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Many photographers rely on Lightroom to organize, edit and share their photos. While this software has a vast array of tools to help people in several key areas, it has not always been known for speed. Recent updates and GPU acceleration have helped, but if you really want to have a faster Lightroom workflow, there are some simple things you can do to supercharge your post-processing. These aren’t hacks or plugins, but simple tweaks to Lightroom that can make your life a lot easier.
The first thing you can do for a faster Lightroom workflow is to apply a preset when importing images.
Lightroom has a mind-boggling number of options and sliders to adjust when editing images. If you find yourself using the same types of edits on most of your pictures, you can use Presets to shave hours off your editing. Most people already know this, but you might not be aware that you can apply Presets when initially importing your files.
On the right side of the Import screen, there is an option for “Apply During Import.” Use this to select one of the many presets built into Lightroom (or select one of your own that you may have saved) and have it automatically applied to your pictures as you import them.
In the screenshot above, you can also see an option called Nikon RAW import. That’s a custom preset I made that contains specific adjustments I like to apply to my Nikon RAW files, which gets me to a good starting point when editing. That alone has helped me with a faster Lightroom workflow, but applying it to a batch of photos on import is even more of a speed boost.
Don’t worry about messing anything up if you apply presets on import. Like everything else in Lightroom, they are non-destructive, meaning you can always go back and change things later.
If you have spent any time editing multiple similar images in Lightroom, particularly from an event or photo session with clients, you have no doubt found the Copy/Paste Settings to be useful. Right-click on any image in the Develop module and choose “Develop Settings->Copy Settings…” Then check the boxes next to any (or all!) the settings you want to copy.
Finally, go to another photo, right-click, and choose “Develop Settings->Paste Settings.” Or better yet, use Ctrl+C (cmd+C on mac) and Ctrl+V (cmd+V on mac) like you would on any word processor.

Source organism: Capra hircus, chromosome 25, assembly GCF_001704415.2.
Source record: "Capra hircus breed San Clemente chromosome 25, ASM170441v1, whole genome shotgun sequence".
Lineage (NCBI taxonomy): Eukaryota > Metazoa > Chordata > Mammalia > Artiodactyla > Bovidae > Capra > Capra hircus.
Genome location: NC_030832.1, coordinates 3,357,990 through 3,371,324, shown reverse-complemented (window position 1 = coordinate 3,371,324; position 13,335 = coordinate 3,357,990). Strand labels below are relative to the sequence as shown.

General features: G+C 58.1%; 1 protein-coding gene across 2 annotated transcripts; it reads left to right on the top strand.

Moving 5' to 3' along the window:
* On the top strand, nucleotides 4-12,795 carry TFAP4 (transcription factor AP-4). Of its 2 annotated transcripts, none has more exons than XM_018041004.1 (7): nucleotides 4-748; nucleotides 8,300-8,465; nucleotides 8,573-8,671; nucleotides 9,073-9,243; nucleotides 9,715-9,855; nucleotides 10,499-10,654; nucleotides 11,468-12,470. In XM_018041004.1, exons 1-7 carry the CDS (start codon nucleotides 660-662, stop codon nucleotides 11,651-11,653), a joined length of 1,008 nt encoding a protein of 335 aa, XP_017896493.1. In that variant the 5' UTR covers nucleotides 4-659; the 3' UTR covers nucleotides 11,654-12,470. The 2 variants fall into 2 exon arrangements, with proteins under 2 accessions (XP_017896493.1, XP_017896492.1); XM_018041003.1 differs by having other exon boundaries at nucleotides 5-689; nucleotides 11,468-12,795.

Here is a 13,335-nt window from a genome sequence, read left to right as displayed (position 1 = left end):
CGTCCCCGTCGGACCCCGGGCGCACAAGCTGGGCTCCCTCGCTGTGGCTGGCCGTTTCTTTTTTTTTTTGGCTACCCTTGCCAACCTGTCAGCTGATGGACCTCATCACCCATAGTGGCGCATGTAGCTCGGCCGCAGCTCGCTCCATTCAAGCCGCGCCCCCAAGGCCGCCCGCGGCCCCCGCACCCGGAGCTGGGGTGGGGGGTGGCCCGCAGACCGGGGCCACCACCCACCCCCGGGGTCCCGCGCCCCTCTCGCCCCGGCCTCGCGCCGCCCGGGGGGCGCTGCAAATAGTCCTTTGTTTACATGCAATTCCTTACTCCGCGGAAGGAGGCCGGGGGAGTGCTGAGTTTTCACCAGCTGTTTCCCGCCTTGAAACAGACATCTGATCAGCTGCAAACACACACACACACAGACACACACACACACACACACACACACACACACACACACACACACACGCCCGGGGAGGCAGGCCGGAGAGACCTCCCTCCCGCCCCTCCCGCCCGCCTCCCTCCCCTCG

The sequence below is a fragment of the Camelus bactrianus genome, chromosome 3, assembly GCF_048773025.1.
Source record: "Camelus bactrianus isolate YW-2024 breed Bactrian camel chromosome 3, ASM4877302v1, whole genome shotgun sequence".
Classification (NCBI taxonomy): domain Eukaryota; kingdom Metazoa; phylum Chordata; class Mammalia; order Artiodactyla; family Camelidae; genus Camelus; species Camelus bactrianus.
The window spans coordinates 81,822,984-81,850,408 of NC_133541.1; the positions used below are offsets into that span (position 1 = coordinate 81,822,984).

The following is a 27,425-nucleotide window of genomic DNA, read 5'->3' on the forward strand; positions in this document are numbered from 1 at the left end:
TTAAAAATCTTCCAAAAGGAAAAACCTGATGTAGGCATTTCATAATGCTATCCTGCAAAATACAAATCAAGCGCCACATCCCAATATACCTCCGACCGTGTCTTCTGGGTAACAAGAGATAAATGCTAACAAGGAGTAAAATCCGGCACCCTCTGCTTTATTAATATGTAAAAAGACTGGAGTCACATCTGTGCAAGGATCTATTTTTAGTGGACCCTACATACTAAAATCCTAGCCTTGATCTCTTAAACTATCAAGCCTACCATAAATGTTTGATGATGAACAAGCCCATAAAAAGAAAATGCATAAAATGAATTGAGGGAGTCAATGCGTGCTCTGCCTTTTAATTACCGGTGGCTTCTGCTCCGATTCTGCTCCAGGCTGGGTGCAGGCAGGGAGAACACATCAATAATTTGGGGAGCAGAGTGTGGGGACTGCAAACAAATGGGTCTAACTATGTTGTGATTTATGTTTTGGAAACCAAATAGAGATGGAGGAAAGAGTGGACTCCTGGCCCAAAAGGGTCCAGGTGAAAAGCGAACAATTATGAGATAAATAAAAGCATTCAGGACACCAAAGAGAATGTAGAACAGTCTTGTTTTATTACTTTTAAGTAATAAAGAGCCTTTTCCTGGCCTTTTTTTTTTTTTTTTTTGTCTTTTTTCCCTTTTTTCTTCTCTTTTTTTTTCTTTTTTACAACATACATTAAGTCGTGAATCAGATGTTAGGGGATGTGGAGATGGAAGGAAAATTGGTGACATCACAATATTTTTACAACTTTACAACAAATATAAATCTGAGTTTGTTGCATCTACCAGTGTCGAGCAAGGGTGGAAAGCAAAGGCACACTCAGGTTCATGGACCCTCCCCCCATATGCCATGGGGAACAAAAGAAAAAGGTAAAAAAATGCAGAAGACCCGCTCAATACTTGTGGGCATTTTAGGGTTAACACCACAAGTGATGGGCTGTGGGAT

This process works great, but what if you want to paste your settings on to five, ten, or a hundred images? Even the fast method of using Ctrl+V starts to feel like a chore.
Fortunately, there’s a better way.
In the Develop module, select a single picture in the filmstrip at the bottom of the screen. Then hold down the [shift] key and select more images. Finally, click the “Sync…” button to synchronize any (or all) of your edits on the original image to the rest that are selected.
When I discovered this trick, I almost fell out of my chair! I didn’t just speed up my Lightroom editing. It supercharged my editing.
I’m always a little leery of anything that says Auto when I’m editing pictures. I don’t need my computer to do what it thinks is best – I want my computer to do what I think is best! At best, I use some Auto options, like when setting white balance on RAW files, as a rough draft that I go and refine.
However, there is one Auto setting that I have learned to use over and over again. Learning to embrace Auto for straightening my photos has saved me a lot of time and really led to an overall faster Lightroom workflow.
The reason Auto works so well for straightening images is that it doesn’t try to make a guess which affects the artistic goals of the photographer. It simply looks for straight lines such as light poles, buildings, or horizons, and then adjusts images accordingly. It works far more than I initially thought. Plus, it can really speed things up when editing in Lightroom.
Collections in Lightroom are an easy way to organize your images. You can create as many collections as you want, and one photo can exist in multiple collections. What you may not realize is that Lightroom lets you create Smart Collections, which are populated dynamically according to rules you specify.